That's the day it burns.
Fire is so important to ecosystem sustainability that "evolutionists pray for it."
Usually a burn is planned for about half of each of the three Somme restoration areas. The principle is that half is left unburned as habitat for rare animals that may be sensitive to fire.
This year was the time for the west half of Somme Prairie to burn, and that's where we'll look next year for all the rarest plants to do best - for the richest wildflower displays and most butterflies. That's where we'll see wholesale reduction of some invasives and the best advances in diversity and health.
Burns are good.
|Preparing the fire break|
|A modest fire|
|Happy crew when the burn is done. This is actually the crew that burned Black Partridge Woods.|
The burn program has many crews out across the county on every good burn day.
This photo from FP burn boss John McCabe.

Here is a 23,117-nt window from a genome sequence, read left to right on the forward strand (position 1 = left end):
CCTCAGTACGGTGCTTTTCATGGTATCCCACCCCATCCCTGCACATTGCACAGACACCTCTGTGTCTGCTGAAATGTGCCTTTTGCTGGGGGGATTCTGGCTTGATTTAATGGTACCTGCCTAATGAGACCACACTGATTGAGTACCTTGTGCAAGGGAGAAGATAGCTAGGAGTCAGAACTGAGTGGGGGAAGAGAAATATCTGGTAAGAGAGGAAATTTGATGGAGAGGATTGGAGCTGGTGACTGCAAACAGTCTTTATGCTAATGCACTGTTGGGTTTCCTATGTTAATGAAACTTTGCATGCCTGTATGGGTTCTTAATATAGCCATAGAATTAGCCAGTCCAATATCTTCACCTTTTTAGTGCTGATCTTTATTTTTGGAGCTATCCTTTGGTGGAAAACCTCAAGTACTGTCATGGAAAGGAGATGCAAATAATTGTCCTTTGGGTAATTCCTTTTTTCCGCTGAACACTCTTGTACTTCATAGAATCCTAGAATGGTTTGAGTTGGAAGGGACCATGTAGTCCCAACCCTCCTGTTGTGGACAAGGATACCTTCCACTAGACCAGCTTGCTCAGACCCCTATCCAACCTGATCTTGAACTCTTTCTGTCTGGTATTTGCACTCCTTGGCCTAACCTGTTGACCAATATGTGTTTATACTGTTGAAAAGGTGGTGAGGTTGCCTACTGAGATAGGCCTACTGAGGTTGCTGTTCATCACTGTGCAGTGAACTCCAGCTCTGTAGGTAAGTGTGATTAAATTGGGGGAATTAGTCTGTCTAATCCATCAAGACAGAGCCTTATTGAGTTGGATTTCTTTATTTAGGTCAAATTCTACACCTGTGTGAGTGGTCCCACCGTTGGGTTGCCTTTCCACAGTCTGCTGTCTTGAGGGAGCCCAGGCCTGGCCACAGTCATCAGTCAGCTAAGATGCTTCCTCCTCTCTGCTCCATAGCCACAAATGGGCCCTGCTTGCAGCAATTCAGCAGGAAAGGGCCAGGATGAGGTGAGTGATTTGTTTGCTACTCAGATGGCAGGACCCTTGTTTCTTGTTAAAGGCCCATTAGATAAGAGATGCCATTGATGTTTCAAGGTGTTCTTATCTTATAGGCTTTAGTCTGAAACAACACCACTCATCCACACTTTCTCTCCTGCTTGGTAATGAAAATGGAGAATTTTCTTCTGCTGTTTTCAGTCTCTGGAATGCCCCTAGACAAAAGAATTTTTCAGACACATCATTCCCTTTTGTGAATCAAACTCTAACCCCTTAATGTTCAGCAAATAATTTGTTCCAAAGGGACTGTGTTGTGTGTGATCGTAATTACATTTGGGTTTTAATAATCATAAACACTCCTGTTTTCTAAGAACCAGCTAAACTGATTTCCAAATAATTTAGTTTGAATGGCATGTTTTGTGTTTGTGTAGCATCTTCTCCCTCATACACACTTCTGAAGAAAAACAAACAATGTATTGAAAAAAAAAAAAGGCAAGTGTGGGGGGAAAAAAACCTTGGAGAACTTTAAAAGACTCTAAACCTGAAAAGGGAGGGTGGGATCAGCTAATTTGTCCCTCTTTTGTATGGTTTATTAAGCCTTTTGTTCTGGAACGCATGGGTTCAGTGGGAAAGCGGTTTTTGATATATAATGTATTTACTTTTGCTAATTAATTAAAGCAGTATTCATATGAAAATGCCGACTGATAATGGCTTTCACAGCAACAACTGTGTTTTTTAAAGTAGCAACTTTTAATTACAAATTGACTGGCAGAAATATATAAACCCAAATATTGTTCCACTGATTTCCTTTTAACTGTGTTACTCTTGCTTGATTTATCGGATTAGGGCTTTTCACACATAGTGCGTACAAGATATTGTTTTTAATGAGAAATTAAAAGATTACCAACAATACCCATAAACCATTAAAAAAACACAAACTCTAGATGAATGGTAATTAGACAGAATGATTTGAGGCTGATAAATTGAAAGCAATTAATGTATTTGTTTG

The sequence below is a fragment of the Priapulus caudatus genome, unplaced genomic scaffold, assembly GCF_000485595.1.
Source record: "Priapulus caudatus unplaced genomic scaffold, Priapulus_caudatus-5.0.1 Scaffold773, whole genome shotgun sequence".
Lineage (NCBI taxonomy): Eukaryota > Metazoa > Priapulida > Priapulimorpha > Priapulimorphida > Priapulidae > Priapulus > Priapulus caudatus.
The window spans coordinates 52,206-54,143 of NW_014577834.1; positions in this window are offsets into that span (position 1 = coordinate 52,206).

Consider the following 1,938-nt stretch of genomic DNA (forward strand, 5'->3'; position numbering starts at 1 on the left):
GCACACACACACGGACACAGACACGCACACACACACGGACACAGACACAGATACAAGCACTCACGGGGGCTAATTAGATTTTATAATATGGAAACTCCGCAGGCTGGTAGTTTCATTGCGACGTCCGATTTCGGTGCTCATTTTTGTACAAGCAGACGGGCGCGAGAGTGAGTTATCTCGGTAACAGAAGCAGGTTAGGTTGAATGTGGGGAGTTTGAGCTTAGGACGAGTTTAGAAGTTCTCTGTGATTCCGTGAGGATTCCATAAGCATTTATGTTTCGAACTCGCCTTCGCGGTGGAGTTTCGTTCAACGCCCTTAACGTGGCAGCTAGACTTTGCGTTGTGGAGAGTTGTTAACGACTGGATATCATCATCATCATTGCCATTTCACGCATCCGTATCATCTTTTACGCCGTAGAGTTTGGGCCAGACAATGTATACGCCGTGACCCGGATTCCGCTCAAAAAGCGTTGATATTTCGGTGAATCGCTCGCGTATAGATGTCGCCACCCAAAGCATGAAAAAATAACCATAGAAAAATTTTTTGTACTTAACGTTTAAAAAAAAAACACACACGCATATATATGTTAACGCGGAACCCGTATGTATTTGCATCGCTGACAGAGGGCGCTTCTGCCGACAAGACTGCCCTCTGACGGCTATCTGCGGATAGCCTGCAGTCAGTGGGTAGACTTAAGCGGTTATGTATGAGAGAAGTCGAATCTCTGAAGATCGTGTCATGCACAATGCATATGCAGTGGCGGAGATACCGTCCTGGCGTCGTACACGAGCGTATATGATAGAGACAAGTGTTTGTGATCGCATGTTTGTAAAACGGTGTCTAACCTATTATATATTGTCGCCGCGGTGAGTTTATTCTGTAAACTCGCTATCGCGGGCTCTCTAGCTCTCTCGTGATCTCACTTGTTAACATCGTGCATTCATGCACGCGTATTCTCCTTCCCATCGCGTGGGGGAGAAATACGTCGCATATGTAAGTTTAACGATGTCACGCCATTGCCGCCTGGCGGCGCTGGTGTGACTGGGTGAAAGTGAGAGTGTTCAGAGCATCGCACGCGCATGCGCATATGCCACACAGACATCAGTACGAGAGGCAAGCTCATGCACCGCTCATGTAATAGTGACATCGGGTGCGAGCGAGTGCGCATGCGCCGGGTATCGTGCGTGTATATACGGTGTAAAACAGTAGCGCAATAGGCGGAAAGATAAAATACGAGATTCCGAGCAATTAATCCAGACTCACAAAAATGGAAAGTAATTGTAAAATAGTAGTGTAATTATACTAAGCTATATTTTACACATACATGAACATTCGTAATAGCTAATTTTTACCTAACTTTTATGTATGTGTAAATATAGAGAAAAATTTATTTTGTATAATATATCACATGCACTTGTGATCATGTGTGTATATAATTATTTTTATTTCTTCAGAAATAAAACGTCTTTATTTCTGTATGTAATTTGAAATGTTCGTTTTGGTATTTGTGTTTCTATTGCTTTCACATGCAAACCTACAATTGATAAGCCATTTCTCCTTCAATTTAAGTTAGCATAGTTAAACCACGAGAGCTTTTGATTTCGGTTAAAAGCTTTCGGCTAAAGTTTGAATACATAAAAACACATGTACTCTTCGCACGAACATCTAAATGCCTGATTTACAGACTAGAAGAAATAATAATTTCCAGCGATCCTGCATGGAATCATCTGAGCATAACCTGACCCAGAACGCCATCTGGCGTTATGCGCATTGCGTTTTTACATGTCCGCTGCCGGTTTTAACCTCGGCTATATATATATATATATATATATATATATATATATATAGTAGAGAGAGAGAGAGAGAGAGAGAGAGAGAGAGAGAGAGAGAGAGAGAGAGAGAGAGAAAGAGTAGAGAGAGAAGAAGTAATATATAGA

|Sedge meadow - only the upper layers burned in damp areas like this.|
Here we see a shrub patch that the fire has top-killed. The invasive dogwood shrub would destroy the prairie by its shade without fires. The dogwood will re-sprout from the bottom next spring. But it has lost its edge, and frequent burns in some parts of this site have demonstrated that the high quality prairie can completely out-compete the dogwood if the burns are frequent.
Burns reveal the structure of the ecosystem - like an X-ray. Here at the edge of the sedge meadow, vole tunnels can be seen running from the tall grass into the drier dogwood thicket. Before the burn, the vole tunnels (foreground) were invisible. Only the sharp-nosed coyotes knew where they were. Now we see them everywhere.
|Upland "high quality" prairie. Some patches had too little fuel to burn. This is tallgrass prairie?|
|A firebreak - neatly raked.|
|Meadow vole trails, diggings, and tunnel entrances.|
|Wet thickets don't burn on most years.|
|Where the shrubs are biggest and densest, the fire goes out.|
|Unburned. High quality.|
|Prairie plants rejoicing after a burn|